NIA CHARLESTOWN NEVIS (March 14, 2019) — The following is an address delivered by Hon. Hazel Brandy-Williams, Junior Minister of Health in the Nevis Island Administration on the occasion of World Kidney Day which is observed annually on the second Thursday in March.
The prevalence of kidney disease and the cost associated with treating this public health epidemic weighs heavily on healthcare budgets globally. It is estimated that 850 million people worldwide are affected with kidney disease. Chronic kidney disease causes at least 2.4 million deaths each year and is now ranked as the sixth leading cause of death worldwide. Nevertheless, many types of kidney diseases can be prevented, delayed and/or kept under control if appropriate preventive measures are in place.
Today 14th March is recognised as World Kidney Day, and we join the global community in raising awareness by promoting the theme “Kidney Health for Everyone.” This year’s theme calls for “universal coverage” for the prevention, diagnosis and early treatment of kidney disease.
Although kidney disease has numerous complex causes, research has shown that hypertension and diabetes are the most common. Hypertensive and diabetic patients with kidney failure present higher morbidity and mortality rates than those with normal kidney function. The prevalence of chronic kidney disease is expected to increase not only as a result of the rise in life expectancy but also as a result of the high prevalence of obesity, hypertension and diabetes in the general population. To date Nevis’ Public Health centres have on record 473 diabetic and 522 hypertensive patients and those figures are expected to increase.
Chronic kidney diseases are not curable and can trigger a myriad of other health problems such as heart attacks and strokes, which may lead to premature death or lifelong disabilities. Our best hope for reducing the human and socioeconomic cost associated with this epidemic therefore lies in prevention.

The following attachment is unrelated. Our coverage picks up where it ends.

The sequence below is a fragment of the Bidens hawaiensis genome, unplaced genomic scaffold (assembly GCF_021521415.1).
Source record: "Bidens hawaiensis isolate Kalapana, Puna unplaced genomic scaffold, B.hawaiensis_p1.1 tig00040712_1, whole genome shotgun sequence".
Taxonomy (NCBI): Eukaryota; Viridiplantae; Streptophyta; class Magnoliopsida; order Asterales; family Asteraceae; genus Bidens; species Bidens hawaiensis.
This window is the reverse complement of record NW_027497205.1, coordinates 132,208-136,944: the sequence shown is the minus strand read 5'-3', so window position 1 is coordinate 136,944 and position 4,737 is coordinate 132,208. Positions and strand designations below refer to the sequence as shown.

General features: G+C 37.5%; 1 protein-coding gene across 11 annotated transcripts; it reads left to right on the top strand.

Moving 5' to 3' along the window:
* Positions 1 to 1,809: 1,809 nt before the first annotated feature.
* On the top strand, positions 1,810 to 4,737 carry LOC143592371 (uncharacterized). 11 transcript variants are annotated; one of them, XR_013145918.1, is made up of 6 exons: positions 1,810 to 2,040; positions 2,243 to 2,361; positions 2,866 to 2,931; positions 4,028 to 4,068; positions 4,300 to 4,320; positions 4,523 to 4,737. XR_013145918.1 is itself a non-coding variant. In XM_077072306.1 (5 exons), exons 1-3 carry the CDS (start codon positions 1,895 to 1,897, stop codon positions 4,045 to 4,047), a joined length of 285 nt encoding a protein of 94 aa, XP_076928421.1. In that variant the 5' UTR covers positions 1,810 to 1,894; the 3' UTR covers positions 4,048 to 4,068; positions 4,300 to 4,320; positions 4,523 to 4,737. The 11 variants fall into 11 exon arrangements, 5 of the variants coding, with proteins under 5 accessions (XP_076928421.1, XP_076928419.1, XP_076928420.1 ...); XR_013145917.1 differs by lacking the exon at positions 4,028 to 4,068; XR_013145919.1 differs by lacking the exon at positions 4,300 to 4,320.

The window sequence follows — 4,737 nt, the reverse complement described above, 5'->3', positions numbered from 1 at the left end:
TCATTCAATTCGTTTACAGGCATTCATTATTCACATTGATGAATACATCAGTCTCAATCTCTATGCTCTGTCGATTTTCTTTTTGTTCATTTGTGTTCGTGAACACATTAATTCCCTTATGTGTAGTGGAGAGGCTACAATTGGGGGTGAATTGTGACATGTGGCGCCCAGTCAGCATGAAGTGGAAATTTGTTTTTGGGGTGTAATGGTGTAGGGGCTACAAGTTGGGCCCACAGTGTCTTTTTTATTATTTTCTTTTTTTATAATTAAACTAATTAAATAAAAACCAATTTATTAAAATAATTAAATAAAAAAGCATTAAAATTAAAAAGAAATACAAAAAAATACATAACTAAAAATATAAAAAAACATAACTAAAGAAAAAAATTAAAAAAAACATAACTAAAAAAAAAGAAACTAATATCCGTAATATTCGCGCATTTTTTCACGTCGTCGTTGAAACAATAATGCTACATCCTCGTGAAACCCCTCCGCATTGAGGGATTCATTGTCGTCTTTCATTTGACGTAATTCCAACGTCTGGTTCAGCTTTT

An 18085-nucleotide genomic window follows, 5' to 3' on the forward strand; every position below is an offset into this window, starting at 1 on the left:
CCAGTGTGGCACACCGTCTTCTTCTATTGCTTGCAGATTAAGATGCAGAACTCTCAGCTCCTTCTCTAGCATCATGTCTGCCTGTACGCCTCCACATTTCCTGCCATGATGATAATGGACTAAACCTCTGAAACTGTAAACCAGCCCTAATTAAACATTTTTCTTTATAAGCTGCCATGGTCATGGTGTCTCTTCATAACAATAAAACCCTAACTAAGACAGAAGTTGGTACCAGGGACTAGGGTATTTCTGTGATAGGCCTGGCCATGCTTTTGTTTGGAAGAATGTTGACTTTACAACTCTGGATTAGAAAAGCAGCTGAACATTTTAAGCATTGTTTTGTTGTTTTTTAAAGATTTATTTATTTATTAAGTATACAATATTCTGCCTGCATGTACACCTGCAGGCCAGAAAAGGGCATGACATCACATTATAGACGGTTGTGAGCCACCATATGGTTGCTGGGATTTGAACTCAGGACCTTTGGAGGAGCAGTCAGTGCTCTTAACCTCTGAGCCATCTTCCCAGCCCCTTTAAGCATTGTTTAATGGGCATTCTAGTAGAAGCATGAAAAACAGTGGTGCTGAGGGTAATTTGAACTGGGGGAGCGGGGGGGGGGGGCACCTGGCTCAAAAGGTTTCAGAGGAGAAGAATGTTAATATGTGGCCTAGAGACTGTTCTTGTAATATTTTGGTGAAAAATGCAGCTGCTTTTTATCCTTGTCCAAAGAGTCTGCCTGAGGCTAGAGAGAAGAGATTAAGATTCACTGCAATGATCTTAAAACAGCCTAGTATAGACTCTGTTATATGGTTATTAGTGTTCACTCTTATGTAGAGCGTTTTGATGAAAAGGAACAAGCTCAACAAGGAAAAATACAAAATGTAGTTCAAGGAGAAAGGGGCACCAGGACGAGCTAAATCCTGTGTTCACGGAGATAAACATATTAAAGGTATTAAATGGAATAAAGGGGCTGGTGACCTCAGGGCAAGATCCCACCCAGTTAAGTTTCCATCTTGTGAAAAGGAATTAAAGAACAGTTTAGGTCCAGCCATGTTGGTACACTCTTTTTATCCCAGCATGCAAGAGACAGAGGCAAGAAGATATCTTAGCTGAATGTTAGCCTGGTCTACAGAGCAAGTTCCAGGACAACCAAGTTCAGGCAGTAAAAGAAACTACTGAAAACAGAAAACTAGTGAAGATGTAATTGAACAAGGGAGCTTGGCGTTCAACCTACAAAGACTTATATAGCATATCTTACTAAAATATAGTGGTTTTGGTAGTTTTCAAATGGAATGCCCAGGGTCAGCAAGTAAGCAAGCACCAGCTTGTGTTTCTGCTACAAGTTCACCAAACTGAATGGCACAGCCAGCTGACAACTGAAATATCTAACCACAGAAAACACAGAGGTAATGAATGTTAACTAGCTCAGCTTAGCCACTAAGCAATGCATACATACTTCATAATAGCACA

As we forge forward in achieving Sustainable Development Goal Number 3: “Ensure healthy lives and promote well-being for all at all ages” the Ministry of Health will continue to:
- Implement community health education programmes aimed at encouraging persons to adopt healthier lifestyles which include regular exercise, healthy diets and reduced consumption of alcohol and tobacco.
- Make screening for kidney diseases a primary healthcare intervention as screening of high risk individuals and early diagnosis and treatment is cost effective in preventing or delaying end-stage kidney disease.
- Ensure chronic kidney disease patients have access to and receive the basic health services they need to improve their quality of life. These include access to essential medications, appropriate tests and management including dialysis to delay disease progression without experiencing financial hardship.
- Encourage a multi-sectoral approach to non-communicable disease prevention by engaging our partners in the Ministries of Education, Agriculture, Sports and non-governmental organizations such as the Nevis Renal Society which continue to highlight the importance of health education, proper nutrition and active living.
We continue our partnership with the government of the Republic of China (Taiwan) in the Chronic Kidney Disease Project which aims to assist the Federation in decreasing the burden of chronic kidney disease through education, screening and management. To date three healthcare providers have been trained and three more expected to be trained by the end of May 2019 by the Taiwanese Government in an effort to ensure that this programme is sustainable following the completion of this project.
There is now a global thrust towards salt reduction in the general population. The World Health Organization and World Health Assembly targets to reduce non-communicable diseases by 2025, including a 30 percent reduction in population salt intake across the population. Salt reduction is important for reducing hypertension, the risk of cardiovascular accidents and chronic kidney disease. I take this opportunity to invite the general public to join us in our Salt Awareness Week which covers the period 10th to 15th March 2019, under the theme “Reduce your salt; Protect your kidneys – Pinch, Don’t Pour.”
I end by encouraging all of us to take very special care of our kidneys as we all work together to promote Kidney Health for Everyone Everywhere.